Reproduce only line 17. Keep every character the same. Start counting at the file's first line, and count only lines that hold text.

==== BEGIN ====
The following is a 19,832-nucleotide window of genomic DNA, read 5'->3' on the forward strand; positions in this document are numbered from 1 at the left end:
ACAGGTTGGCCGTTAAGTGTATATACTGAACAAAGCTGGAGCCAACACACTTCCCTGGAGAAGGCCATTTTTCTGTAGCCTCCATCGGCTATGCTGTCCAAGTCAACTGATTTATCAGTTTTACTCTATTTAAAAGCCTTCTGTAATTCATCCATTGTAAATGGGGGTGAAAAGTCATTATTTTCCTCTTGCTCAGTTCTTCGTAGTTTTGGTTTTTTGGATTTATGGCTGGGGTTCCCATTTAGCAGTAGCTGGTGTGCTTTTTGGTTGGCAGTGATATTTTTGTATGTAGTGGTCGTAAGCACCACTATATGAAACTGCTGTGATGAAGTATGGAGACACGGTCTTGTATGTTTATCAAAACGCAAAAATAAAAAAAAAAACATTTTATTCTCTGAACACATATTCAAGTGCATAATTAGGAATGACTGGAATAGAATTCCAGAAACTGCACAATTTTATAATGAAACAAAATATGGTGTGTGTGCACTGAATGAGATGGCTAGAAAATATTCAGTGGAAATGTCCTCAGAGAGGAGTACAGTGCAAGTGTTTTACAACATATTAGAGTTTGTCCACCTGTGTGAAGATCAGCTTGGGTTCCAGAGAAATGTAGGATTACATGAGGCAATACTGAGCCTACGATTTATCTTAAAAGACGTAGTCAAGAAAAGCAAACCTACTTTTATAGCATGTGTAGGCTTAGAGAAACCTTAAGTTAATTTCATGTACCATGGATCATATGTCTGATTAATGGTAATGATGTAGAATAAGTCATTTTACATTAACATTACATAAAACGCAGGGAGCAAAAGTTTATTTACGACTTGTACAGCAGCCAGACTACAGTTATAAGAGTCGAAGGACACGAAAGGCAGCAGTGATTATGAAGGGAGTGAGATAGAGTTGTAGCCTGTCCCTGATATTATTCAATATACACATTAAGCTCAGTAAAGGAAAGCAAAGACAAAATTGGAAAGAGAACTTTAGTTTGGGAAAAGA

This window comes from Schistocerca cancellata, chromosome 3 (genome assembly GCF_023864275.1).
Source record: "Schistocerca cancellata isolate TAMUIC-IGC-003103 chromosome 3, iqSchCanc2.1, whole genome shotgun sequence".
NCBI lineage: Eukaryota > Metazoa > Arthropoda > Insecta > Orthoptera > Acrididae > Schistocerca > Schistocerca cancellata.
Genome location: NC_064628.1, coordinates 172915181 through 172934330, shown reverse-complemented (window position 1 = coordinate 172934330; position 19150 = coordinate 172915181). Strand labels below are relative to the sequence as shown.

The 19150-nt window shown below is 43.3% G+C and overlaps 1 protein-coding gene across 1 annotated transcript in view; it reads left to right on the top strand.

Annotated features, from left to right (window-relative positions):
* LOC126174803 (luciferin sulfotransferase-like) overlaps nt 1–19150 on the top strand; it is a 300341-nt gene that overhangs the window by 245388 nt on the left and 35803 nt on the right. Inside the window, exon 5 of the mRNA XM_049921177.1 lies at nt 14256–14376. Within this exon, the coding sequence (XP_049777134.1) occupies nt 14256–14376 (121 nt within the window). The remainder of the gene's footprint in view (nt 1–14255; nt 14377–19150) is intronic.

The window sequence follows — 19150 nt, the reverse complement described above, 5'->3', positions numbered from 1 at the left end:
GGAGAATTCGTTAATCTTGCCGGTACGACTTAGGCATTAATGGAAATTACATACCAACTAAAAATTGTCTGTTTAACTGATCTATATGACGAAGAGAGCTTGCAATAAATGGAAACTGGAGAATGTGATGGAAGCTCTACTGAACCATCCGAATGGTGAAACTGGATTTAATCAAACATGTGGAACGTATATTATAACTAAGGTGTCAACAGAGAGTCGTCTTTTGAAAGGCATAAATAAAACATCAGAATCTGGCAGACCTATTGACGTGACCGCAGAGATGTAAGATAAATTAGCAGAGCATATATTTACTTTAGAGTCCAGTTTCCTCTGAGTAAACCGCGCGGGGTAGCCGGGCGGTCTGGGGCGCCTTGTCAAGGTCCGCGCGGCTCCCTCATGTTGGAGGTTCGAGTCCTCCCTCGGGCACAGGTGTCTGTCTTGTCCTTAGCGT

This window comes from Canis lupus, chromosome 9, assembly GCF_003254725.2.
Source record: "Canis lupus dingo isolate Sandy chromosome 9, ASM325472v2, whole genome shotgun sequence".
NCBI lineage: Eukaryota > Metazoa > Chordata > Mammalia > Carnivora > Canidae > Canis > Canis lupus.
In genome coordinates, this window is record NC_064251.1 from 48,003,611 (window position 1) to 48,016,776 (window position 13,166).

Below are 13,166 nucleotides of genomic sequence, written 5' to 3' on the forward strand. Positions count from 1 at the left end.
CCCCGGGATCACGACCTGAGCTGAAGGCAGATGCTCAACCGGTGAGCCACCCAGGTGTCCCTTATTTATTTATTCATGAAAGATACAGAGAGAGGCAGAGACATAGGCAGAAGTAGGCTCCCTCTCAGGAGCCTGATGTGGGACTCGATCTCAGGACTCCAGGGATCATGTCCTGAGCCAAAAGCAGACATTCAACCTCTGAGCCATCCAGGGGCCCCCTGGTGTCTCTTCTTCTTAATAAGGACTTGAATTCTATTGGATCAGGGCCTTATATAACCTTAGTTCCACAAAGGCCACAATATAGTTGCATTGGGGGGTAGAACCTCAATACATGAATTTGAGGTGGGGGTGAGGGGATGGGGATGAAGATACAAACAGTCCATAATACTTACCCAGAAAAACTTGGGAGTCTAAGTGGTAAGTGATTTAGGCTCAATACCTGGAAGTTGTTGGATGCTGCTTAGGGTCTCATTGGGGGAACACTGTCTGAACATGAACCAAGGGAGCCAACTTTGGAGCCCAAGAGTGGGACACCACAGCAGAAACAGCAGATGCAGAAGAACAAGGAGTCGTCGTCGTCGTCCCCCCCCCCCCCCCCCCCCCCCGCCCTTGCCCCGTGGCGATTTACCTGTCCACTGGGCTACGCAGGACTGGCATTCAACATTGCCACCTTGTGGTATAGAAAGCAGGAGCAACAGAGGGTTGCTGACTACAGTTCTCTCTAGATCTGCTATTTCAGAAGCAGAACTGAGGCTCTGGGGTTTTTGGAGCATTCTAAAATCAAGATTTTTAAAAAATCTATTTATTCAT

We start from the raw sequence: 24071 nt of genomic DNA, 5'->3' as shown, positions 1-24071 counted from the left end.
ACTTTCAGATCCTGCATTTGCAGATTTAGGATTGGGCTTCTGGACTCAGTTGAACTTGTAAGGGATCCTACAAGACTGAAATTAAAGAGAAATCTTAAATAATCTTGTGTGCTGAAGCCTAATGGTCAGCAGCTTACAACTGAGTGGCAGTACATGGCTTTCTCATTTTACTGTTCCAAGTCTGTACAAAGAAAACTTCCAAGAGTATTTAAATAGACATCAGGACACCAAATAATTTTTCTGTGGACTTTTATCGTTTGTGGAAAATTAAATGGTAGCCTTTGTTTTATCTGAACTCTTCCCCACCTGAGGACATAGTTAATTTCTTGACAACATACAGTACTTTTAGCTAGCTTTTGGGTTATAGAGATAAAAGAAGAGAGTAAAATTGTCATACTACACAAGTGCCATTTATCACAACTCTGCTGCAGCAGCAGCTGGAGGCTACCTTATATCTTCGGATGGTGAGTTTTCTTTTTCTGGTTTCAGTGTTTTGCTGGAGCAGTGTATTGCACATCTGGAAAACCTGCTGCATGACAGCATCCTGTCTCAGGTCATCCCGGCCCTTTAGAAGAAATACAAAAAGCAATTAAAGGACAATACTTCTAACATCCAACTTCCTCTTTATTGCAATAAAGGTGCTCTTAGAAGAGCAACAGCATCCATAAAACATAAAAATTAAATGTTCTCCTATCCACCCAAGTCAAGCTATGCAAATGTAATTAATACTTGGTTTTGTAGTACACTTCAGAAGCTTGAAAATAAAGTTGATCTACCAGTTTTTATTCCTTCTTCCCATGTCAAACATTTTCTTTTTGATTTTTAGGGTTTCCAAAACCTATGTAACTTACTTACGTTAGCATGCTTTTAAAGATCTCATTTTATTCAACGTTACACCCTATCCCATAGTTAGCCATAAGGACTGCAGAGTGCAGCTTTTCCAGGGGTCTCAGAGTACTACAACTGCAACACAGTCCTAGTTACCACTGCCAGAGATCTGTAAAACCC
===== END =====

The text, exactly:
CCCCGGGATCACGACCTGAGCTGAAGGCAGATGCTCAACCGGTGAGCCACCCAGGTGTCCCTTATTTATTTATTCATGAAAGATACAGAGAGAGGCAGAGACATAGGCAGAAGTAGGCTCCCTCTCAGGAGCCTGATGTGGGACTCGATCTCAGGACTCCAGGGATCATGTCCTGAGCCAAAAGCAGACATTCAACCTCTGAGCCATCCAGGGGCCCCCTGGTGTCTCTTCTTCTTAATAAGGACTTGAATTCTATTGGATCAGGGCCTTATATAACCTTAGTTCCACAAAGGCCACAATATAGTTGCATTGGGGGGTAGAACCTCAATACATGAATTTGAGGTGGGGGTGAGGGGATGGGGATGAAGATACAAACAGTCCATAATACTTACCCAGAAAAACTTGGGAGTCTAAGTGGTAAGTGATTTAGGCTCAATACCTGGAAGTTGTTGGATGCTGCTTAGGGTCTCATTGGGGGAACACTGTCTGAACATGAACCAAGGGAGCCAACTTTGGAGCCCAAGAGTGGGACACCACAGCAGAAACAGCAGATGCAGAAGAACAAGGAGTCGTCGTCGTCGTCCCCCCCCCCCCCCCCCCCCCCCGCCCTTGCCCCGTGGCGATTTACCTGTCCACTGGGCTACGCAGGACTGGCATTCAACATTGCCACCTTGTGGTATAGAAAGCAGGAGCAACAGAGGGTTGCTGACTACAGTTCTCTCTAGATCTGCTATTTCAGAAGCAGAACTGAGGCTCTGGGGTTTTTGGAGCATTCTAAAATCAAGATTTTTAAAAAATCTATTTATTCAT